A couple of weeks ago, after crashing out of day two at Grand Prix Oklahoma City with a 6-3 record, I had a leisurely breakfast with the boys at Flint before heading over to the Cox Convention Center for some pre-flight Theros drafting.

A quick note on Grand Prix Sundays: I’m not sure when the switch occurred, but at the first Grand Prix I ever went to, GP Toronto back in the fall of 2010, I also bombed out of the main event at 6-2-1, or something like that—but then on Sunday we had a full-fledged PTQ to look forward to! I was win-and-in for top 8 of that event, and tragically lost to a scary heavy-red Scars of Mirrodin Limited deck with Koth of the Hammer and Spikeshot Elder—but hey, a PTQ on Sunday of a Grand Prix was awesome.

Now they’ve got this Super Sealed/Standard Series thing, and man I just can’t abide it. Basically, for those not in the know, it breaks down like this: A sealed tournament starts at 9am, and a Standard tourney starts at 11am. Each tourney plays as many swiss rounds as needed, and then the top four from each event meet in the top 8 for a draft. The winner gets a trip to Wizards, I think? And to compete in some other tournament?

I dunno, it never seemed like a big enough deal to warrant (at least for sealed) getting up damn early on Sunday morning, going through a billion hours of deck-reg and deck-swap yet again. And I’ve never done well on these rebound Sunday tourneys, either, except for that first PTQ. So for the past number of GPs at which I haven’t made day two, I’ve been happy to sleep in a bit (after an exhausting Saturday) and just jam as many drafts as possible on Sunday. Drafting is just the balls, basically, and I rarely get to do it back-to-back-to-back.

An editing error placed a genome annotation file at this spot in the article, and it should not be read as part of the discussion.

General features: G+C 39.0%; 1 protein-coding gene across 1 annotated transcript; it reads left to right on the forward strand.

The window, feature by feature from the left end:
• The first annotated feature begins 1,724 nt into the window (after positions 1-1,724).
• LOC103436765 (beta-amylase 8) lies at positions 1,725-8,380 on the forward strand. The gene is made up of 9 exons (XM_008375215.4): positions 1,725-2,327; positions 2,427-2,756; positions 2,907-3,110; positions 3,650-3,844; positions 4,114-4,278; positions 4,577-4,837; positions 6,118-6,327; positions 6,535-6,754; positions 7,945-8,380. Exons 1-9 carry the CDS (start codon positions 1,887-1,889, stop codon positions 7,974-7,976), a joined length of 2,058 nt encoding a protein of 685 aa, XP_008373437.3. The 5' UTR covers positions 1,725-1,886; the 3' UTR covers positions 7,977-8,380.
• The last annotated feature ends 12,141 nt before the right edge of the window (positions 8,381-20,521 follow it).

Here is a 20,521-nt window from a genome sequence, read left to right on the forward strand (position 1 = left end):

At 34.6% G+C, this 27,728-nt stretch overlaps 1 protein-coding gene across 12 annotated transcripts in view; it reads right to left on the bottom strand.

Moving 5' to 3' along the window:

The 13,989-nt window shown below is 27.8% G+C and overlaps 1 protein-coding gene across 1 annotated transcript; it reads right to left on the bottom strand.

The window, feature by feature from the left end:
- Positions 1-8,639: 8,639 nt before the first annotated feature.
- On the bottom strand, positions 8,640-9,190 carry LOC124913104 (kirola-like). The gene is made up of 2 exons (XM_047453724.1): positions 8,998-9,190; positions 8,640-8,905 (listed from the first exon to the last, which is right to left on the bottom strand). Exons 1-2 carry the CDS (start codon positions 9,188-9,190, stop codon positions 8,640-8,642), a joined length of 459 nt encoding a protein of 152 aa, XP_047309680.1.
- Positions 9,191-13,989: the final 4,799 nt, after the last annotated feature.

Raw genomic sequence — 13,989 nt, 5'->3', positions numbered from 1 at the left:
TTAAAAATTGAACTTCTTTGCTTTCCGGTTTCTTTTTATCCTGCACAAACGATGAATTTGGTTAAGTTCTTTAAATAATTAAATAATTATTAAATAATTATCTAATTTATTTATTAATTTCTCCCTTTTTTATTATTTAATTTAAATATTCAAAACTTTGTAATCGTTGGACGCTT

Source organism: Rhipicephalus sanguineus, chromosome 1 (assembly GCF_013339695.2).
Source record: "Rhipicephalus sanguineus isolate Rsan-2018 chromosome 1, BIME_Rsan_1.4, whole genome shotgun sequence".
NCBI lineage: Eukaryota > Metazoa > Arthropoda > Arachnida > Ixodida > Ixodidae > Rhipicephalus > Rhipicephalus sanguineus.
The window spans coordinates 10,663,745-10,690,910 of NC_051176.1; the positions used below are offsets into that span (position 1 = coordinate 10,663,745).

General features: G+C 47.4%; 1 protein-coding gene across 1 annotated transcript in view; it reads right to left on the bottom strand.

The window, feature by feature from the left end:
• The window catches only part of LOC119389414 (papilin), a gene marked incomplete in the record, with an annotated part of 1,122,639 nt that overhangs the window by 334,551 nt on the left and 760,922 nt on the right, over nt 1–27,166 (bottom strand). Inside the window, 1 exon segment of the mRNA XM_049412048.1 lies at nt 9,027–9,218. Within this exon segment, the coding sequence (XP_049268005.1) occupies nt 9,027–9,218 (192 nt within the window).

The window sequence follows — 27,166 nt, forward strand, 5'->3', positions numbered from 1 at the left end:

So like I said—on Sunday at GP OKC I drafted two times, and just straight-up buzzsawed through all six of my opponents with a pair of really fun and powerful UW heroic builds, with the exact same manabases. Prior to the GP, I’d published an article talking about my experience with green in Theros sealed, and how I thought it was one of the best—if not the best—color. Friend of Hipsters Kadar Brock commented on that article, and said that he felt UW heroic was the strongest archetype, and that it wasn’t close. By the time of OKC, I’d only drafted—what, once? Maybe not even. So I couldn’t speak to draft. But now I can, and boy, is UW strong. Here are the decks:

U-Dub FTW

Creatures (14)
Cavalry Pegasus
Vaporkin
Daxos of Meletis
Nimbus Naiad
Setessan Battle Priest
Phalanx Leader
Omenspeaker
Leonin Snarecaster
Coastline Chimera
Lagonna-Band Elder
Thassa's Emissary

Spells (9)
Sea God's Revenge
Stymied Hopes
Voyage's End
Triton Tactics
Gods Willing
Dauntless Onslaught
Ordeal of Thassa
Bident of Thassa
Lands (17)
Plains
Island

On-color sideboard (11)
Leonin Snarecaster
Sealock Monster
Last Breath
Triton Tactics
Fate Foretold
Aqueous Form
Ray of Dissolution
Benthic Giant
Yoked Ox
Witches' Eye

U-Dub Buzzsaw

Creatures (14)
Lagonna-Band Elder